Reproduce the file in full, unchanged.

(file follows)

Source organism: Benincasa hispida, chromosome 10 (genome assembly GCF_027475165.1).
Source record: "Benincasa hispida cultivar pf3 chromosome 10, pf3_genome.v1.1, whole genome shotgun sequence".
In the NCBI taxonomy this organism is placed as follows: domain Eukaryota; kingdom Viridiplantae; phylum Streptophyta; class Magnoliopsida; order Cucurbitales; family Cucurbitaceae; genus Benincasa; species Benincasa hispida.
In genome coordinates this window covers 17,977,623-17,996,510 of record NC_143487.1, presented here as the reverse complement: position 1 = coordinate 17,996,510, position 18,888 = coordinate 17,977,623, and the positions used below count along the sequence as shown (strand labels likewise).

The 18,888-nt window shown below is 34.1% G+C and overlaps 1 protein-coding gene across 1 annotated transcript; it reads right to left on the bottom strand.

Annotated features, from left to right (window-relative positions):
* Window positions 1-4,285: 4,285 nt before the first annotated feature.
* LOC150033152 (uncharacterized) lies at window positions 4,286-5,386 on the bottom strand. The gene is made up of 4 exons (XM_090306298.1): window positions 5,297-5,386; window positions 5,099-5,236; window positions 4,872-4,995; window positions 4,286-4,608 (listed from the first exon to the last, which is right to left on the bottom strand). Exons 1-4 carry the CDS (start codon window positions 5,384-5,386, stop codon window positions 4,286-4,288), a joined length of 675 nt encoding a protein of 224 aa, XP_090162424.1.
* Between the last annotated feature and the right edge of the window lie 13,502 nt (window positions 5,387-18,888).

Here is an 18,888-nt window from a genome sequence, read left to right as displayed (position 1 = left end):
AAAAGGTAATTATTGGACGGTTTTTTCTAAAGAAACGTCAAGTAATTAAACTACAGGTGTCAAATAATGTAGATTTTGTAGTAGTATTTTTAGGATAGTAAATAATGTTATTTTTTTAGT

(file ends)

Source organism: Benincasa hispida, chromosome 10 (genome assembly GCF_027475165.1).
Source record: "Benincasa hispida cultivar pf3 chromosome 10, pf3_genome.v1.1, whole genome shotgun sequence".
In the NCBI taxonomy this organism is placed as follows: domain Eukaryota; kingdom Viridiplantae; phylum Streptophyta; class Magnoliopsida; order Cucurbitales; family Cucurbitaceae; genus Benincasa; species Benincasa hispida.
In genome coordinates this window covers 17,977,623-17,996,510 of record NC_143487.1, presented here as the reverse complement: position 1 = coordinate 17,996,510, position 18,888 = coordinate 17,977,623, and the positions used below count along the sequence as shown (strand labels likewise).

The 18,888-nt window shown below is 34.1% G+C and overlaps 1 protein-coding gene across 1 annotated transcript; it reads right to left on the bottom strand.

Annotated features, from left to right (window-relative positions):
* Window positions 1-4,285: 4,285 nt before the first annotated feature.
* LOC150033152 (uncharacterized) lies at window positions 4,286-5,386 on the bottom strand. The gene is made up of 4 exons (XM_090306298.1): window positions 5,297-5,386; window positions 5,099-5,236; window positions 4,872-4,995; window positions 4,286-4,608 (listed from the first exon to the last, which is right to left on the bottom strand). Exons 1-4 carry the CDS (start codon window positions 5,384-5,386, stop codon window positions 4,286-4,288), a joined length of 675 nt encoding a protein of 224 aa, XP_090162424.1.
* Between the last annotated feature and the right edge of the window lie 13,502 nt (window positions 5,387-18,888).

Here is an 18,888-nt window from a genome sequence, read left to right as displayed (position 1 = left end):
AAAAGGTAATTATTGGACGGTTTTTTCTAAAGAAACGTCAAGTAATTAAACTACAGGTGTCAAATAATGTAGATTTTGTAGTAGTATTTTTAGGATAGTAAATAATGTTATTTTTTTAGT